A new study showed that female patients who suffer from advanced esophageal cancer and receive treatment with chemotherapy and radiation therapy before surgery are more likely to have a favorable response to the treatment than the male patients. According to the study that was published in The Annals of Thoracic Surgery, women experience a less of a risk for cancer reoccurrence than males.
The senior author of the study, K. Rober Shen, MD, from the Mayo Clinic in Rochester stated that the esophageal cancer is one of the deadliest and dangerous cancer types in the world and that it can affect men and women differently: women tend to respond better to the treatments, while men are more at risk to develop this kind of cancer.
The statistics are not good, it is confirmed that esophageal cancer is four times more common in men than women, states the American Cancer Society. The society also brings out a concerning fact: they estimate that there will be approximately 16,940 (3,580 women, 13, 360 men) new cases of esophageal cancer in 2017. What is more worrying is the number of deaths, reaching 15,690 (2,970 women, 12,720 men) and the lifetime risk of developing this type of cancer is 1 in 454 for women and 1 in 125 for men.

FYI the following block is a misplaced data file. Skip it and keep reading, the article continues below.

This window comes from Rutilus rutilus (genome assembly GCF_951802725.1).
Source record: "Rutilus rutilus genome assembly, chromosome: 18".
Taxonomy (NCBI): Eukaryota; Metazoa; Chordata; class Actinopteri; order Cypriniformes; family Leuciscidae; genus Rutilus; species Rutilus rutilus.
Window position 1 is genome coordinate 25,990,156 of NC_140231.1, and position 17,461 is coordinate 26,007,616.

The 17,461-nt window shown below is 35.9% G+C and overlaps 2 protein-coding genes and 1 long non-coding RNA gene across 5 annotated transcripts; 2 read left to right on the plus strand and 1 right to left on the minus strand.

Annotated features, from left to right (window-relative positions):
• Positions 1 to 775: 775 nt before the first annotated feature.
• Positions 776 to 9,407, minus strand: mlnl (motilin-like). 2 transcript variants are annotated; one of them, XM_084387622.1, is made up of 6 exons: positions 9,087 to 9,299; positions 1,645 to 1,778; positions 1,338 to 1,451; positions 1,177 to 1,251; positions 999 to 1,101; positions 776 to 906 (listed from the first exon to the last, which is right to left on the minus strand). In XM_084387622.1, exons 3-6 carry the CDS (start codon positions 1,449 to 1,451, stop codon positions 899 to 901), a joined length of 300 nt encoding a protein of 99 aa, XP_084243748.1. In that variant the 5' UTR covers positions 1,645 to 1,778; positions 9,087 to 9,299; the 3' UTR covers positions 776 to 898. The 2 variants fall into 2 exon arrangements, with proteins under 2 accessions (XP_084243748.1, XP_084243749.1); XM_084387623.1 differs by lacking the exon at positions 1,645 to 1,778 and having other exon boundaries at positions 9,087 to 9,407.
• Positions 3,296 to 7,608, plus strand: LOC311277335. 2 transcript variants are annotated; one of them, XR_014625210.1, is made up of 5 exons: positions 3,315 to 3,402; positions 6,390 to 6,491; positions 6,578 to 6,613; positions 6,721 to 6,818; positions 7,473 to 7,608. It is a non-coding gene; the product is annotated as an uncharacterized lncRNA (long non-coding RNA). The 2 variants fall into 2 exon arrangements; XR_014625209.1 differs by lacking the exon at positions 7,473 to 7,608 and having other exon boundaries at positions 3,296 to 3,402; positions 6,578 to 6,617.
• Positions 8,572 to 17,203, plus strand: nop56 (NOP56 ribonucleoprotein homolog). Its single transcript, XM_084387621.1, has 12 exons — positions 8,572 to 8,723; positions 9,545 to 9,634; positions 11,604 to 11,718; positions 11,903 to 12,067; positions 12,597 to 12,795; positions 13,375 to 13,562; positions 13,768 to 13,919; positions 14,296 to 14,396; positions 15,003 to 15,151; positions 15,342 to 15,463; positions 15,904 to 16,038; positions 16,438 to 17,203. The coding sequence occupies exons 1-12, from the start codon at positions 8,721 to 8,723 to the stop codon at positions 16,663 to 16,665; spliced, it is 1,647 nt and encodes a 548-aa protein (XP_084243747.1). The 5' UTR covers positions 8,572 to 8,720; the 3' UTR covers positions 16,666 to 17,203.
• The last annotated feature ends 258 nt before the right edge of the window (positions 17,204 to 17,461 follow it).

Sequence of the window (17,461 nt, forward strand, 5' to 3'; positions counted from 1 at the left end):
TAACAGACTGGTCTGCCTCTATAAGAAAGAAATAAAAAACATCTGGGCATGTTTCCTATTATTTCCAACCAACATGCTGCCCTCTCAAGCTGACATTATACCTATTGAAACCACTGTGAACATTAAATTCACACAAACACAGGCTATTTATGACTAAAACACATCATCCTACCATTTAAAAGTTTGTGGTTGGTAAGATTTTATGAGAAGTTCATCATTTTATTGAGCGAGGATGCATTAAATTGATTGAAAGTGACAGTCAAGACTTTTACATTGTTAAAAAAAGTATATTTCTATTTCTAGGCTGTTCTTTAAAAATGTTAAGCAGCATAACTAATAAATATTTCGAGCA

This study is unique in its own way, because it is the only one to use a methodology where male and female patients were matched based on specific features in order to eliminate confounding factors.
Dr. Shen also suggests that the study represents the largest group of women ever studied specifically to evaluate the impact of gender on response to treatment. Dr. Shen added that the results of the study are intriguing because they show how focusing on specific or individualized features has an impact on esophageal cancer treatment. Knowing where to start and how to approach this difficult matter is paving the way to more successful and improving outcomes for future patients.